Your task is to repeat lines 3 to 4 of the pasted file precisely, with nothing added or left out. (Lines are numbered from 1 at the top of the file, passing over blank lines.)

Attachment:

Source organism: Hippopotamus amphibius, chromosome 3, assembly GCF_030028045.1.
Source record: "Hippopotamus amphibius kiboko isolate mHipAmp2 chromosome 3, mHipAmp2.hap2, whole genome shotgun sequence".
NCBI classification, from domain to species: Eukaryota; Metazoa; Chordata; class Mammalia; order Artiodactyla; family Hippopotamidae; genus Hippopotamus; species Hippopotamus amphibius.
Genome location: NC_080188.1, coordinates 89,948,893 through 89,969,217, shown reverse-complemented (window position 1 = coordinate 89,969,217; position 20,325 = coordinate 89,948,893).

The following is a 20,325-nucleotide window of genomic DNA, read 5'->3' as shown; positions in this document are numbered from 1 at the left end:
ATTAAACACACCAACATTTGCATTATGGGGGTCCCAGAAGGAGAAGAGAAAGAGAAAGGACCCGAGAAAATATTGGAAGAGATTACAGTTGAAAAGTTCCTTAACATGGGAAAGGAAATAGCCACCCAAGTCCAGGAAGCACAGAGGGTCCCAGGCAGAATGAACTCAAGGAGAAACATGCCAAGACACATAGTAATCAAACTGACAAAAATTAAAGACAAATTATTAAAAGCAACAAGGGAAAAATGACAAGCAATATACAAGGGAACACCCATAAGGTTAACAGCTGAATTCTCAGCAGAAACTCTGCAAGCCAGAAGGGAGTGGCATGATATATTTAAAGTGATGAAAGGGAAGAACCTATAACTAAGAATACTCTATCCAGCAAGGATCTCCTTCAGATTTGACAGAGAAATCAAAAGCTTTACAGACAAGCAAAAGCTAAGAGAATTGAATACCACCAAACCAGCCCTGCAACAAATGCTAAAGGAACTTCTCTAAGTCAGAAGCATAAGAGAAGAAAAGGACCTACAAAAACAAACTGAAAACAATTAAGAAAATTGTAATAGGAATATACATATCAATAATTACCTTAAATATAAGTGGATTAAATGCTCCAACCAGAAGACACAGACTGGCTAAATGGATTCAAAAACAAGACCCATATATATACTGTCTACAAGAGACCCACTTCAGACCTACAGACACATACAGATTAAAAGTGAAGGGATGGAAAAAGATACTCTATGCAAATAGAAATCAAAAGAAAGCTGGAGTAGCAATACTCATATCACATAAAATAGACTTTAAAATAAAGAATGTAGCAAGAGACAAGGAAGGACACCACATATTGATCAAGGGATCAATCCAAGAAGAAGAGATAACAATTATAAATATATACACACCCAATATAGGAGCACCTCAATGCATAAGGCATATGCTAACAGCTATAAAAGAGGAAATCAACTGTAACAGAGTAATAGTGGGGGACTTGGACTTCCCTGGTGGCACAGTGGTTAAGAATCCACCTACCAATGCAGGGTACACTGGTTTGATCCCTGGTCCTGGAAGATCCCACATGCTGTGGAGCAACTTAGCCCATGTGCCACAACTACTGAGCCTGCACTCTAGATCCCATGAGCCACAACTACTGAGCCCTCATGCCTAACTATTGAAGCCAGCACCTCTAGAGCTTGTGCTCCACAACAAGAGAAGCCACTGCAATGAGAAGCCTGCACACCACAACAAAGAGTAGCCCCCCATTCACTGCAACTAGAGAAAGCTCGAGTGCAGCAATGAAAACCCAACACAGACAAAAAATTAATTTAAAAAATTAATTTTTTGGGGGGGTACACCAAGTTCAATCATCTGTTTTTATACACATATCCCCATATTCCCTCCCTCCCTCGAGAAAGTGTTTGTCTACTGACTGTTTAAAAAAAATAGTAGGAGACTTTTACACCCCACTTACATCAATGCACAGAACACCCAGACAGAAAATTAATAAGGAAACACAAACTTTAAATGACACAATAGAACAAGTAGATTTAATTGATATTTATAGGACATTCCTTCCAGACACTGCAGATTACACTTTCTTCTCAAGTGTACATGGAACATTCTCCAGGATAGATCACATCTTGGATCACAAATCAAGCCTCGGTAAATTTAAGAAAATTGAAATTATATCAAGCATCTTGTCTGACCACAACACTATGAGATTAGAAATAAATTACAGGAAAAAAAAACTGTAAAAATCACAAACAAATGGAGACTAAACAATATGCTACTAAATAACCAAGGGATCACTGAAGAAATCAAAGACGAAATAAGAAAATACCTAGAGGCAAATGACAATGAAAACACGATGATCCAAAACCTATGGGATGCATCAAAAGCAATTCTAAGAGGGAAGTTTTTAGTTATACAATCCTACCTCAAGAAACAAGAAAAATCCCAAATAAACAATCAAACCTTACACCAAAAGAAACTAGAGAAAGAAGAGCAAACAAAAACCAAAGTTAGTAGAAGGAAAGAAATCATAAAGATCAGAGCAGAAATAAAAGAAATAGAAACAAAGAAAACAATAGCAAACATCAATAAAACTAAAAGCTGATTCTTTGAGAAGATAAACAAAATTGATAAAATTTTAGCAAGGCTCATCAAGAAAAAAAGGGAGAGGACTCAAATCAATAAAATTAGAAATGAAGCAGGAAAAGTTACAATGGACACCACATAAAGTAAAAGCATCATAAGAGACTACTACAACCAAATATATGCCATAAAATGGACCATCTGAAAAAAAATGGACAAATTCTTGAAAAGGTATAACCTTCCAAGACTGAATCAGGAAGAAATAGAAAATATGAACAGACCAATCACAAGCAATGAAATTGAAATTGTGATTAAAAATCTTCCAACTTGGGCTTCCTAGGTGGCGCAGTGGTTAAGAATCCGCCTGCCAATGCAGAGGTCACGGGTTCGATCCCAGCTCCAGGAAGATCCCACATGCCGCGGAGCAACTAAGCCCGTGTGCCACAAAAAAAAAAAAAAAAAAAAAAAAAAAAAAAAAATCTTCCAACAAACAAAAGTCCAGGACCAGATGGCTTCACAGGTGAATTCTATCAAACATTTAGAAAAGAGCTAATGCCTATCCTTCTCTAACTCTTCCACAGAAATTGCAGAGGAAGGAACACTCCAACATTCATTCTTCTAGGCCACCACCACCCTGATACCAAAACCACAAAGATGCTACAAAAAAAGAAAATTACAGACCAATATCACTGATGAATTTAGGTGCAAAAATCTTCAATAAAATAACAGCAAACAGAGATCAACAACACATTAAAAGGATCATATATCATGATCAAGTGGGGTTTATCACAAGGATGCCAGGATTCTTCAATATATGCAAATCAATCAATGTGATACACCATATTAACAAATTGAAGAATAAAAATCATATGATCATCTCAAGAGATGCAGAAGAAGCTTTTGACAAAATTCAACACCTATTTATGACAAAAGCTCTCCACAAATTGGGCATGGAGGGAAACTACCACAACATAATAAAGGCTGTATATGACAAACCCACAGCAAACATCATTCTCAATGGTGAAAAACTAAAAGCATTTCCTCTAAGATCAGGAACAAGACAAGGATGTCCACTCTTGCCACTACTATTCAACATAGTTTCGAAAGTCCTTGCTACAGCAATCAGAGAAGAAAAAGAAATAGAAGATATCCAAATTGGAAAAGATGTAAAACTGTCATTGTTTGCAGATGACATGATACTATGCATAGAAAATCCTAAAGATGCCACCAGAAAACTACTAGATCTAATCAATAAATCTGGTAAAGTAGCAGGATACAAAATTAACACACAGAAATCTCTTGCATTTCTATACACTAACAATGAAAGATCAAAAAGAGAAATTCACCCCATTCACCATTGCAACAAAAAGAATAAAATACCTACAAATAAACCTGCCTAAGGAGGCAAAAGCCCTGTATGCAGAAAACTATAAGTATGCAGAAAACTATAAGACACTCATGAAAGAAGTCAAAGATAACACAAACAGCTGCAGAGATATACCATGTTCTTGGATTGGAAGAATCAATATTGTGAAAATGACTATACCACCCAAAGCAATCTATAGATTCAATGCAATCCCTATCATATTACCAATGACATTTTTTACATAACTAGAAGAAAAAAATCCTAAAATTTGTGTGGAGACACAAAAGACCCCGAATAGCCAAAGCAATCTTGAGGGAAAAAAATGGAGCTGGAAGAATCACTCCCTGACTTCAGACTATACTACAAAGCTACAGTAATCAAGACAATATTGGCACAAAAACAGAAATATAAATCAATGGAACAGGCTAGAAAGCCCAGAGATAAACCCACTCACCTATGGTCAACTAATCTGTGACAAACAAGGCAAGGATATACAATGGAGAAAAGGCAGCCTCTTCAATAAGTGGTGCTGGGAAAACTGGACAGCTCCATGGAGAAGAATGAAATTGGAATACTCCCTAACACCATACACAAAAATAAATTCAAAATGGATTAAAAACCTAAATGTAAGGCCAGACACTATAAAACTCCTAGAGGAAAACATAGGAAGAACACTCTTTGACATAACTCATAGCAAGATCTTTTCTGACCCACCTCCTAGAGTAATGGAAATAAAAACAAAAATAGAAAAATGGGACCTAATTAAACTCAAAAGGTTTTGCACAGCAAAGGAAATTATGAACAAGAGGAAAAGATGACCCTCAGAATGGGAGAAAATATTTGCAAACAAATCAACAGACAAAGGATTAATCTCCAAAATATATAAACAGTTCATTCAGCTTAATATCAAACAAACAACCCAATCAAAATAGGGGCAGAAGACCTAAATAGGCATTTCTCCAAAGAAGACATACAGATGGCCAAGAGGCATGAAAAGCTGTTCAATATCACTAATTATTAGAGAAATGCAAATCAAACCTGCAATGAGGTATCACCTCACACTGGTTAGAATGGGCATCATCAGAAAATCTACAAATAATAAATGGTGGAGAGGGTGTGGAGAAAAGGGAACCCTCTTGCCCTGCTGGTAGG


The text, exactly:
NCBI classification, from domain to species: Eukaryota; Metazoa; Chordata; class Mammalia; order Artiodactyla; family Hippopotamidae; genus Hippopotamus; species Hippopotamus amphibius.
Genome location: NC_080188.1, coordinates 89,948,893 through 89,969,217, shown reverse-complemented (window position 1 = coordinate 89,969,217; position 20,325 = coordinate 89,948,893).